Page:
Bush nominates first woman ag secretary Modesto, Calif.-native Ann Veneman will be moving to Washington, D.C. this year for her third stint in the U.S. Department of Agriculture. This time she will be going as the boss. Veneman, former secretary of the California Department of Food and Agriculture and the daughter of a San Joaquin Valley tree fruit farmer, has been nominated by President-elect George W. Bush as the next secretary of Agriculture.

Veneman, 51, an attorney and a political science graduate from the University of California, Davis, will be the first woman to head USDA and only the second Californian to be secretary of agriculture. The first was Richard Lyng, also of Modesto, who gave Veneman her first USDA job in the Reagan administration.

In the George Bush administration, she ascended to the No. 2 post in the department - deputy secretary. She worked at the department from 1986 until 1993. She became CDFA secretary in 1995 and served until the change of state administration in 1999.

Since then she has been a partner with a Sacramento law firm specializing in food agriculture, environmental and trade-related issues.

She has won high praise on both sides of the political aisle for her work on behalf of agriculture, particularly on trade issues. She devoted considerable effort at CDFA on increasing the sale of California ag products overseas.

Her nomination is expected to be quickly confirmed by the Senate due to her extensive background within the department and with Congress.

Dan Haley, a Washington lobbyist and former head of USDA's Agricultural Marketing Service was quoted as saying that "no one in the history of USDA had a better resume going into this job" than Veneman.

National Cotton Council (NCC) President Robert E. McLendon praised Veneman's dedication to agriculture.

"Veneman has a long and distinguished record of service to U.S. agriculture. She is an expert on agricultural trade policy and well-versed in the day-to-day trials faced by farmers."

McLendon, a Georgia cotton producer, added, "Ms. Veneman knows the agency, she works well with Congress, she listens and she has consistently placed U.S. agriculture at the top of her priorities. She is an excellent nominee and will be an excellent secretary of Agriculture."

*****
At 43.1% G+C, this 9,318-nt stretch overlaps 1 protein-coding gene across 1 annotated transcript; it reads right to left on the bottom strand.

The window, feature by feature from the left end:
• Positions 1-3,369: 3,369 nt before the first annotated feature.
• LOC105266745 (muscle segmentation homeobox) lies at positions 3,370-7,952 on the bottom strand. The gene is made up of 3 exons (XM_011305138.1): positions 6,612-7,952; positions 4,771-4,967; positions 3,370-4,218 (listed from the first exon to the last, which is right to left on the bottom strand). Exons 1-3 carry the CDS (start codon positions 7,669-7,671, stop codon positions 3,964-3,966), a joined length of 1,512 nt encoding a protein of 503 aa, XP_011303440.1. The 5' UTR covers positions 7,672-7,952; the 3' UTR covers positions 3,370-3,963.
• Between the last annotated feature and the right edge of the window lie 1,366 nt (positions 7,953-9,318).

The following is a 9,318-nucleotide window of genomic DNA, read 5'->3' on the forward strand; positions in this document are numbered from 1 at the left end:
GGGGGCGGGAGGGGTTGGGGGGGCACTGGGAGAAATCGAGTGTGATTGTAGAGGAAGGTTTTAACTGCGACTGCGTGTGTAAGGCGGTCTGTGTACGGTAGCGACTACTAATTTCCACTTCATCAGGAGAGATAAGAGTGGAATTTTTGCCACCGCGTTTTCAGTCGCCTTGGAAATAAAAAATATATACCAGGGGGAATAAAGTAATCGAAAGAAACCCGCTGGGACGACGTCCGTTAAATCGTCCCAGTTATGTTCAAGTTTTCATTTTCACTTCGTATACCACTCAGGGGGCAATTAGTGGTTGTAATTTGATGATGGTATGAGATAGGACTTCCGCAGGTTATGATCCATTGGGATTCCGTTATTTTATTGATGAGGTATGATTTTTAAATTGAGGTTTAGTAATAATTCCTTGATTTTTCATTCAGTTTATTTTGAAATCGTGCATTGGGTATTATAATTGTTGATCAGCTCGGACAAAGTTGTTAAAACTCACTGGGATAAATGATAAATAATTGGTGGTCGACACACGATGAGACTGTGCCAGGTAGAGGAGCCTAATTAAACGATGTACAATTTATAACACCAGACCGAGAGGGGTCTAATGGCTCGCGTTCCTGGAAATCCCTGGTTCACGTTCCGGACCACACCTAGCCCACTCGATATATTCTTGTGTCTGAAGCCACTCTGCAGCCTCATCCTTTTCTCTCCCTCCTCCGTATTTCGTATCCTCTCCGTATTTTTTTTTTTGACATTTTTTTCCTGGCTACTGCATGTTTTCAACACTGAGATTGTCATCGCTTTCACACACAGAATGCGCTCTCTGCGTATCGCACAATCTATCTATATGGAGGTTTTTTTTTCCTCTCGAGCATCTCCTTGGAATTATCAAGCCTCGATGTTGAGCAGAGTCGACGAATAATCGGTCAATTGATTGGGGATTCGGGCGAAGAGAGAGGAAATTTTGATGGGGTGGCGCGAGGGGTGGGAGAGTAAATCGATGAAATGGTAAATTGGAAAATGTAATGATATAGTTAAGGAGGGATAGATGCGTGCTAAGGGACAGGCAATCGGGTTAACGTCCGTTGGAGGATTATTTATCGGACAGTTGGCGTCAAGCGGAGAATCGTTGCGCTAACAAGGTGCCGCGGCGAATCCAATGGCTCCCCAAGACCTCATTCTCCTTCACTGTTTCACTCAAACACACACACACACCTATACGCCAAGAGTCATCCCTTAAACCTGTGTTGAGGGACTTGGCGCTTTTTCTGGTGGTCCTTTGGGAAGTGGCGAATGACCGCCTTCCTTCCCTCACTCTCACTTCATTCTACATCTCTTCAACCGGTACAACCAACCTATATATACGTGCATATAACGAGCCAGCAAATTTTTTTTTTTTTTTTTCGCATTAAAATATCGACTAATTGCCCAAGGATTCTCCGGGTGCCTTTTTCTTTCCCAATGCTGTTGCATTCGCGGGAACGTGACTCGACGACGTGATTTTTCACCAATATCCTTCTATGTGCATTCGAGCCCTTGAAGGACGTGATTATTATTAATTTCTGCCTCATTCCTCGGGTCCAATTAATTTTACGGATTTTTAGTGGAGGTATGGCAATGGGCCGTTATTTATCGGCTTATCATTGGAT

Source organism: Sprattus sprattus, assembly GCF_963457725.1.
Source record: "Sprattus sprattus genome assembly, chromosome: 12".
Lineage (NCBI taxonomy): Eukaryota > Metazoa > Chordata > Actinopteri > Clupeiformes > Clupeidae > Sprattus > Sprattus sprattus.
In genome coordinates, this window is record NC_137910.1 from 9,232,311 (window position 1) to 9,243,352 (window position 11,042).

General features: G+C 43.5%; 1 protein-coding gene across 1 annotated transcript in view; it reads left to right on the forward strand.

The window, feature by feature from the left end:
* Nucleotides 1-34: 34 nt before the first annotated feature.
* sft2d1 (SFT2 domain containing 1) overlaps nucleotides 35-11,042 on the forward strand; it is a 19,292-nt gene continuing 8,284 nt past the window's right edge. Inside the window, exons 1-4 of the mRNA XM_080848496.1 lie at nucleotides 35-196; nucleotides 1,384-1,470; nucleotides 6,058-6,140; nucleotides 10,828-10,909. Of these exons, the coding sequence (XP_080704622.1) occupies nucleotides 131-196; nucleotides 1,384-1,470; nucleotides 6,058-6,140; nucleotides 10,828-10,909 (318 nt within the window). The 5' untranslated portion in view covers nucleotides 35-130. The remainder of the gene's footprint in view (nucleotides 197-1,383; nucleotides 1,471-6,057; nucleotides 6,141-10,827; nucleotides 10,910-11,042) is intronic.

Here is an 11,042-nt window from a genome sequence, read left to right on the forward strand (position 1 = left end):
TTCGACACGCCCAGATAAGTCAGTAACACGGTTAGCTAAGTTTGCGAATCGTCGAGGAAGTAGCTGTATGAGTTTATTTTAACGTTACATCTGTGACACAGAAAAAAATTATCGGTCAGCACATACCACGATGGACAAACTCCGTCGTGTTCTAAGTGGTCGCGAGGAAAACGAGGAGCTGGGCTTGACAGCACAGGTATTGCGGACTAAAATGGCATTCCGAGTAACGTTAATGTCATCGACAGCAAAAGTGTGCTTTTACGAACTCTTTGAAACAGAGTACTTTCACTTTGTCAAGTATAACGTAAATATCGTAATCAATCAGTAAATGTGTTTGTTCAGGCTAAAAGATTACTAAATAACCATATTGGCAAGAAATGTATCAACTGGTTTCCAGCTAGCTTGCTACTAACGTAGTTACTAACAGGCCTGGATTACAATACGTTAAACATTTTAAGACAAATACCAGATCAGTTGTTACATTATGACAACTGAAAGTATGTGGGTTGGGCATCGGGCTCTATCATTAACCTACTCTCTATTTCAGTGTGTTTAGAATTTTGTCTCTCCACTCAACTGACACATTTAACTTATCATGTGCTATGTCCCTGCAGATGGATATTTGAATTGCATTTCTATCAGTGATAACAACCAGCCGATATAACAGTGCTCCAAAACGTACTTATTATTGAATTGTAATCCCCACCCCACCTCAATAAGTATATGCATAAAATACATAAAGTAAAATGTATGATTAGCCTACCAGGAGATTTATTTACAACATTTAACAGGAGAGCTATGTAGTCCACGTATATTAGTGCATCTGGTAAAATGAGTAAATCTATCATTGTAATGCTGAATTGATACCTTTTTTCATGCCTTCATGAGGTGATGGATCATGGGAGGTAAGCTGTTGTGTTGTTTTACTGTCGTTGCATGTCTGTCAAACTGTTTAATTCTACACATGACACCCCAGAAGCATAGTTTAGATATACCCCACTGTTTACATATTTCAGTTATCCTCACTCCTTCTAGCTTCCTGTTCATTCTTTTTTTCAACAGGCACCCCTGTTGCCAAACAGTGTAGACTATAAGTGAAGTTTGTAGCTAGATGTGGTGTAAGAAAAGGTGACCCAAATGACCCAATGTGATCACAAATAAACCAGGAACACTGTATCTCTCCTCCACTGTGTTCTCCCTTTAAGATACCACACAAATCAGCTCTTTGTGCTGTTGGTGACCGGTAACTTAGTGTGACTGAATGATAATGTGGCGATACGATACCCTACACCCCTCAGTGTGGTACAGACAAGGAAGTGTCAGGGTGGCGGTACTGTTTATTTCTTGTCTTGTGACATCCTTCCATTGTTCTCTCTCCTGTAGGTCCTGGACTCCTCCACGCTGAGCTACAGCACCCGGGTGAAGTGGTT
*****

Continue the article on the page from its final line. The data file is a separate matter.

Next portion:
Cotton producers, ginners and textile manufacturer will discuss how certain agronomic practices and processing techniques can maximize fiber quality in a panel discussion at the 2001 Beltwide Cotton Production Conference, Jan. 10-11.

Moderated by Alabama producer Jimmy Sanford, the panel will talk about how to fine-tune cultural practices, including with what Mother Nature deals out, to turn out optimal fiber quality. Practices such as varietal selection, irrigation/fertilizer volume and timing, weed management, defoliation and harvesting and contamination prevention will be covered.

Panelists also will talk about what field research is needed to help industry members improve and preserve quality.

"We want to encourage a discussion about varietal affect on achieving good yields and fiber quality, what ginning procedures help preserve fiber quality and is there any spinning technology in the pipeline that is more forgiving of natural fibers," said NCC's Anne Wrona, who serves as program coordinator.

Serving on the panel will be producers Wiley Murphy, Tucson, Ariz.; Eddie Smith, Floydada, Texas; Larry McClendon, Marianna, Ark.; Louie Perry Jr., Moultrie, Ga.; ginners Michael Hooper, Buttonwillow, Calif.; and Van Murphy, Quitman, Ga.; manufacturer, Harding Stowe, Belmont, N.C.; and USDA researcher David McAlister, Clemson, S.C.

For more information about the Beltwide Cotton Conferences, Jan. 9-13, Anaheim, Calif., visit www.cotton.org/beltwide or call NCC's Debbie Richter, 901-274-9030.